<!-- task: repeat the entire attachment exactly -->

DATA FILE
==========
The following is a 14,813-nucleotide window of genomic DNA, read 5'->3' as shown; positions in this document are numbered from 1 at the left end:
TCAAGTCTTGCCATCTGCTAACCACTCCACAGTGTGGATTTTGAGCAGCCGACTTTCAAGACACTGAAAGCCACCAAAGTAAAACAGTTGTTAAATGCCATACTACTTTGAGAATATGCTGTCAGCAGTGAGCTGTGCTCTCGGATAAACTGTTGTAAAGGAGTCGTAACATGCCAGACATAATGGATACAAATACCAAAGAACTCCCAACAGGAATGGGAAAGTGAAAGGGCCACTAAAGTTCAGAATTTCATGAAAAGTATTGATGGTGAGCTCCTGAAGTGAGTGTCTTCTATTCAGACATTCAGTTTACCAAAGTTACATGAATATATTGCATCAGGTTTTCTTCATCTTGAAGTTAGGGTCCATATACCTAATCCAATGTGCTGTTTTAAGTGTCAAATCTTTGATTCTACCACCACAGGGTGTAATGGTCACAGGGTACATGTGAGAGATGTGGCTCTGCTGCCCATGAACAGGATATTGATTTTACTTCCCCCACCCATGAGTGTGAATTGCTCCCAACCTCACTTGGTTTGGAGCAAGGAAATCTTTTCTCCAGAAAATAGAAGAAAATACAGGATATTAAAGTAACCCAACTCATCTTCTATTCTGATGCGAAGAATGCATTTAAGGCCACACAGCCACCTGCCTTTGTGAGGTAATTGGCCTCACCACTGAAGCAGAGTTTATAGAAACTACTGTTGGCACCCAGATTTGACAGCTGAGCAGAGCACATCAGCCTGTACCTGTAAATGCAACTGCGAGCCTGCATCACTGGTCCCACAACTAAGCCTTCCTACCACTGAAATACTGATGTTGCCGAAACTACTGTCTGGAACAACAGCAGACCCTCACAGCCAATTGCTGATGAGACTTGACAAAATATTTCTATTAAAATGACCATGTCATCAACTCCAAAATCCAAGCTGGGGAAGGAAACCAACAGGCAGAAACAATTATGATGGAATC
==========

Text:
The following is a 14,813-nucleotide window of genomic DNA, read 5'->3' as shown; positions in this document are numbered from 1 at the left end:
TCAAGTCTTGCCATCTGCTAACCACTCCACAGTGTGGATTTTGAGCAGCCGACTTTCAAGACACTGAAAGCCACCAAAGTAAAACAGTTGTTAAATGCCATACTACTTTGAGAATATGCTGTCAGCAGTGAGCTGTGCTCTCGGATAAACTGTTGTAAAGGAGTCGTAACATGCCAGACATAATGGATACAAATACCAAAGAACTCCCAACAGGAATGGGAAAGTGAAAGGGCCACTAAAGTTCAGAATTTCATGAAAAGTATTGATGGTGAGCTCCTGAAGTGAGTGTCTTCTATTCAGACATTCAGTTTACCAAAGTTACATGAATATATTGCATCAGGTTTTCTTCATCTTGAAGTTAGGGTCCATATACCTAATCCAATGTGCTGTTTTAAGTGTCAAATCTTTGATTCTACCACCACAGGGTGTAATGGTCACAGGGTACATGTGAGAGATGTGGCTCTGCTGCCCATGAACAGGATATTGATTTTACTTCCCCCACCCATGAGTGTGAATTGCTCCCAACCTCACTTGGTTTGGAGCAAGGAAATCTTTTCTCCAGAAAATAGAAGAAAATACAGGATATTAAAGTAACCCAACTCATCTTCTATTCTGATGCGAAGAATGCATTTAAGGCCACACAGCCACCTGCCTTTGTGAGGTAATTGGCCTCACCACTGAAGCAGAGTTTATAGAAACTACTGTTGGCACCCAGATTTGACAGCTGAGCAGAGCACATCAGCCTGTACCTGTAAATGCAACTGCGAGCCTGCATCACTGGTCCCACAACTAAGCCTTCCTACCACTGAAATACTGATGTTGCCGAAACTACTGTCTGGAACAACAGCAGACCCTCACAGCCAATTGCTGATGAGACTTGACAAAATATTTCTATTAAAATGACCATGTCATCAACTCCAAAATCCAAGCTGGGGAAGGAAACCAACAGGCAGAAACAATTATGATGGAATC